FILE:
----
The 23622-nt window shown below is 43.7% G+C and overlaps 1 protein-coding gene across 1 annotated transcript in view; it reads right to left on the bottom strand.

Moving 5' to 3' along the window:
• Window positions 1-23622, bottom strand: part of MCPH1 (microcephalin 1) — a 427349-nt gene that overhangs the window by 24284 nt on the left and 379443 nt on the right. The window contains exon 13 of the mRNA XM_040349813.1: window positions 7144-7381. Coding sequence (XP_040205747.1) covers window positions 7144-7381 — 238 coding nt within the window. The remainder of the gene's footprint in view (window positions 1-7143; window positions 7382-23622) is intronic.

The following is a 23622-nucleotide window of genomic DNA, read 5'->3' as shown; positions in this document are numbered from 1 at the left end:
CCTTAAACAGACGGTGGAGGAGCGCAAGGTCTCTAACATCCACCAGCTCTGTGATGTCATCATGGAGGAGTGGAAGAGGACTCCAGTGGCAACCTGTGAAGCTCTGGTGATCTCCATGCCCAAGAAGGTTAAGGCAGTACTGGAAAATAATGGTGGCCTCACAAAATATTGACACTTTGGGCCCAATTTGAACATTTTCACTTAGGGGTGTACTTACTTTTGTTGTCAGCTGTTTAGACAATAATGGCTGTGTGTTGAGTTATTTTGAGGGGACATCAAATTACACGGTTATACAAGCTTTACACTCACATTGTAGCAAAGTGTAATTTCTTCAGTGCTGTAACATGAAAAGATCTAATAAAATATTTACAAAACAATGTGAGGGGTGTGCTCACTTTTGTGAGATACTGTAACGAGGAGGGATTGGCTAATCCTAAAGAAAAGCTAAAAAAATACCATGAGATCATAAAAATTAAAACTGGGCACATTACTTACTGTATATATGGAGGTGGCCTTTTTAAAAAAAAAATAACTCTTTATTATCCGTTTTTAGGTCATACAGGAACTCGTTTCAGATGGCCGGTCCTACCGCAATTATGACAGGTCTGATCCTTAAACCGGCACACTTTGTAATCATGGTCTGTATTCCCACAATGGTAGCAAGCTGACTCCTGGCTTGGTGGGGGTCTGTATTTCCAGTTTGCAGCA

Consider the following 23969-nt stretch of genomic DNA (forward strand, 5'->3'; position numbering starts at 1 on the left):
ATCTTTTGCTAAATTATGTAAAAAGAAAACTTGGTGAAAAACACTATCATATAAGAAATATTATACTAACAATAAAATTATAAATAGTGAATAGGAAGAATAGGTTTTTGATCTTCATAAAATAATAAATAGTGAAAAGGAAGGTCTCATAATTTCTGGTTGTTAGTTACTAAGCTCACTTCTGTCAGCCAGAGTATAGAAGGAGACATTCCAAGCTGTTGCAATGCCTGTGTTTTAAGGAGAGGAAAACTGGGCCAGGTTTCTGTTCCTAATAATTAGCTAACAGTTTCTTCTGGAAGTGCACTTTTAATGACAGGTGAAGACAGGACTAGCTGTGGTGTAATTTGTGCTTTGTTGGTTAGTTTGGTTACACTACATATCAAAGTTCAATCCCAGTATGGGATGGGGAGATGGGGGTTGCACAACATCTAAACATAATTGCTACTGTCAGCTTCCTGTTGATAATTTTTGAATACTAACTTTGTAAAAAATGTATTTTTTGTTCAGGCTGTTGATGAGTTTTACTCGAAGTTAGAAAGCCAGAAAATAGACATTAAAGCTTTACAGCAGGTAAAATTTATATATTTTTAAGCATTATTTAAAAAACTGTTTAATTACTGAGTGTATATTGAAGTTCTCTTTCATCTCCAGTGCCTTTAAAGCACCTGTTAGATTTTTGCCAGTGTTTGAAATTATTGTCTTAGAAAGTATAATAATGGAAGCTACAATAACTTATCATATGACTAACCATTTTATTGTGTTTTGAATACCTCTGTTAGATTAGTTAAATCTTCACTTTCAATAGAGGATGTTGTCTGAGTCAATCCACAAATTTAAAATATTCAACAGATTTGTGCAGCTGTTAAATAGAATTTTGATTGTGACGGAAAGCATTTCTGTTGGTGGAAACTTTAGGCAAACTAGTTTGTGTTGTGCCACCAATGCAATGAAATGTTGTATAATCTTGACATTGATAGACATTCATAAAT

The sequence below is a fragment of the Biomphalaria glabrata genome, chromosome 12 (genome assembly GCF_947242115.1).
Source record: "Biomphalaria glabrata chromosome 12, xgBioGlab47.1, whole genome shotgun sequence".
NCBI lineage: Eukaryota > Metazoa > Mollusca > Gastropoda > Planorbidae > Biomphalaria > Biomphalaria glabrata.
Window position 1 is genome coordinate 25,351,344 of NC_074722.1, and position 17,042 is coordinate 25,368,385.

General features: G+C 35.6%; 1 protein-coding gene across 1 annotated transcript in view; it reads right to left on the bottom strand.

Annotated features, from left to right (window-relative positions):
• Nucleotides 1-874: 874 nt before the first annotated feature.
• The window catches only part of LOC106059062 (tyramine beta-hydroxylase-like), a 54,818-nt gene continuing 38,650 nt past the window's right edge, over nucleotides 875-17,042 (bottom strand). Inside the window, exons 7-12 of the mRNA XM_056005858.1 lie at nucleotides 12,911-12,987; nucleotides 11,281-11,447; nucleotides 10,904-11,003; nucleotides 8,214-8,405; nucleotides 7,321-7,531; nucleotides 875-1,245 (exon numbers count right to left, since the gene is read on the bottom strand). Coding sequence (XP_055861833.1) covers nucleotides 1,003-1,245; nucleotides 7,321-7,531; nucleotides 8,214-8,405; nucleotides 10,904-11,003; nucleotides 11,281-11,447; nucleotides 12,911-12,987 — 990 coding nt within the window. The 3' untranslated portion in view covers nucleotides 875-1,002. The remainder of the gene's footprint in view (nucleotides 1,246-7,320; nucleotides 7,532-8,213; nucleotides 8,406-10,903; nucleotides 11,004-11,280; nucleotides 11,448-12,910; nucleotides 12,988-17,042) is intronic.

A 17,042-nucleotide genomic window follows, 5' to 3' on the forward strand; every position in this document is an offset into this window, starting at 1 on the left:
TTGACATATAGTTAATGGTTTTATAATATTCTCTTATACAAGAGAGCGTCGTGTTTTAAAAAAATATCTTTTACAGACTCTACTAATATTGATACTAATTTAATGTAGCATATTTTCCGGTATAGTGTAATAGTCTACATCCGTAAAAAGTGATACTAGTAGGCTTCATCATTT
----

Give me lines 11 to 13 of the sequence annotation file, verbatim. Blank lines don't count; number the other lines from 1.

Window position 1 is genome coordinate 25,351,344 of NC_074722.1, and position 17,042 is coordinate 25,368,385.

General features: G+C 35.6%; 1 protein-coding gene across 1 annotated transcript in view; it reads right to left on the bottom strand.

Annotated features, from left to right (window-relative positions):